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And the AI gear selector...I am not sure how it will do in parking lots and parallel or diagonal parking. Again, we will see.
Well, I was thinking about it, and if the FSD hardware is in ghost driving mode (where it's trying to guess what you'd do), it should be pretty smart most of the time. Every Tesla today gets the hardware for FSD built in, doesn't it? Originally, only those who customers paid for FSD had all the hardware, but now it's always there.

And it's not like Reverse isn't super-obvious in a Tesla, what with the camera views magnifying the rear views and taking over all the screens. Even my almost ten-year-old Mazda does that!

So it'll be obvious and it'll be pretty smart.

-Crissa
 

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I dont really like the no physical button for selecting drive modes. Seems far less simple to rely on another system to pick and choose. People always quote elons "best part is no part" but i would argue this is adding, not subtracting...But I guess they have to prepare and test full autonomous car stuff someway.

Perhaps you will be able to say "shift to reverse." and it will, kinda cool.
 

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I dont really like the no physical button for selecting drive modes. Seems far less simple to rely on another system to pick and choose. People always quote elons "best part is no part" but i would argue this is adding, not subtracting...But I guess they have to prepare and test full autonomous car stuff someway.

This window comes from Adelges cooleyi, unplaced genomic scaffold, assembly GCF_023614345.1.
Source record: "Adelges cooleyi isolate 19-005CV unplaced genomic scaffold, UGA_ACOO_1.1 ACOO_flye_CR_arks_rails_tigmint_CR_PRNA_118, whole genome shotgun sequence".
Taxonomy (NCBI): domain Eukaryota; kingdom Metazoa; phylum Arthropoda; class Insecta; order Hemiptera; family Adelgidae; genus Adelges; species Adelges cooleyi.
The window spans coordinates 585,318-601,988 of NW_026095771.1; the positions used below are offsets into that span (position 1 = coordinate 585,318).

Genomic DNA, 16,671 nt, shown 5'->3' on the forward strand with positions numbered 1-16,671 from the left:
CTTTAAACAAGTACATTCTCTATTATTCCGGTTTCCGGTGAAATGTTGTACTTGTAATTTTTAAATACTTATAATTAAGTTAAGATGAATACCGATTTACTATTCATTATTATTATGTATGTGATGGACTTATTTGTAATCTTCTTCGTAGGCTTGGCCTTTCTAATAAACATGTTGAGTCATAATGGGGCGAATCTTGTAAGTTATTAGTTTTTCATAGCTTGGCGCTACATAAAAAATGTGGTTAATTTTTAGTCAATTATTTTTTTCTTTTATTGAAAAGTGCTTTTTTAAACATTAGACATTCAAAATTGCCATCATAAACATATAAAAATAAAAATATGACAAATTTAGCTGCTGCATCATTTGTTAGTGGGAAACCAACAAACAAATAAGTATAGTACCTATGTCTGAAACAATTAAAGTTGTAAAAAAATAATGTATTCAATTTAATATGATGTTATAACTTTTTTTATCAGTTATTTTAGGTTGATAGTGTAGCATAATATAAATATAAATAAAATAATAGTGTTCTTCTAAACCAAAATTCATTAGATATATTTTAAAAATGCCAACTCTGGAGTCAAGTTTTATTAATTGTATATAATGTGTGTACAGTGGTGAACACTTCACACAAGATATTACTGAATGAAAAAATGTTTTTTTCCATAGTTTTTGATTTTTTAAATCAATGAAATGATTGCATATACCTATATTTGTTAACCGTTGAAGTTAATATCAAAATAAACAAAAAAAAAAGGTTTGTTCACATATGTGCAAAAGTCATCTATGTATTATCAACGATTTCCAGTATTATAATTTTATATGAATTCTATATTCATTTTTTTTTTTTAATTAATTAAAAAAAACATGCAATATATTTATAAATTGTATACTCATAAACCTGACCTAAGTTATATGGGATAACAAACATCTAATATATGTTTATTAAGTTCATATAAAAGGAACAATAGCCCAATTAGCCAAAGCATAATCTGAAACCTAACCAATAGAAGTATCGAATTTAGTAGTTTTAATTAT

Perhaps you will be able to say "shift to reverse." and it will, kinda cool.
Until you lose your voice :)
 

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Had a chance to consider this yesterday while backing out of a parking space at the harbor where we keep our boat. An ancient Ford pickup, parked illegally in a that's-not-a-parking-space behind my truck, severely limited how far I could back up. A person (who had no mask in the parking lot - irrelevant but it didn't help my stress level) climbed into the Hyundai parked next to me on the right as I hit the start button.

I think even a simple AI would understand my intent to back out. There was nowhere else to go. It would have picked "R". No problem there.

However, even with the steering wheel pulled as far to the left as the limited space between parked cars would allow, I would have hit the Ford behind me if I'd tried to simply back out of the space. I had to back to within a couple of inches of the thing, and execute a very tight three-pointer, as the Hyundai's backup lights came on. Really? You can see that someone is backing out of the space RIGHT NEXT TO YOURS and struggling with it, who is directly behind your car and within inches of it, and you decide to go into REVERSE?

I made that tight three point turn as fast as I possibly could, and as I was pulling away unscathed, had to wonder what might have happened if I had to take the extra time that I _think_ I would need if my steering wheel had been a yoke. I had to go lock-to-lock twice, as fast as possible.

This is the sort of real-world weird moment that we all face now and then. What does Tesla have up its collective sleeve here? Why would this not be a source of owner disappointment with the yoke?

Granted, Hyundai owners are likely to be a tad more respectful of the CT than they appear to be of my humble Ridgeline. Sure, if they do actually take foot-off-brake at a moment like that, then it is likely that the damage will be to their vehicle alone. Still, one would try to avoid an accident.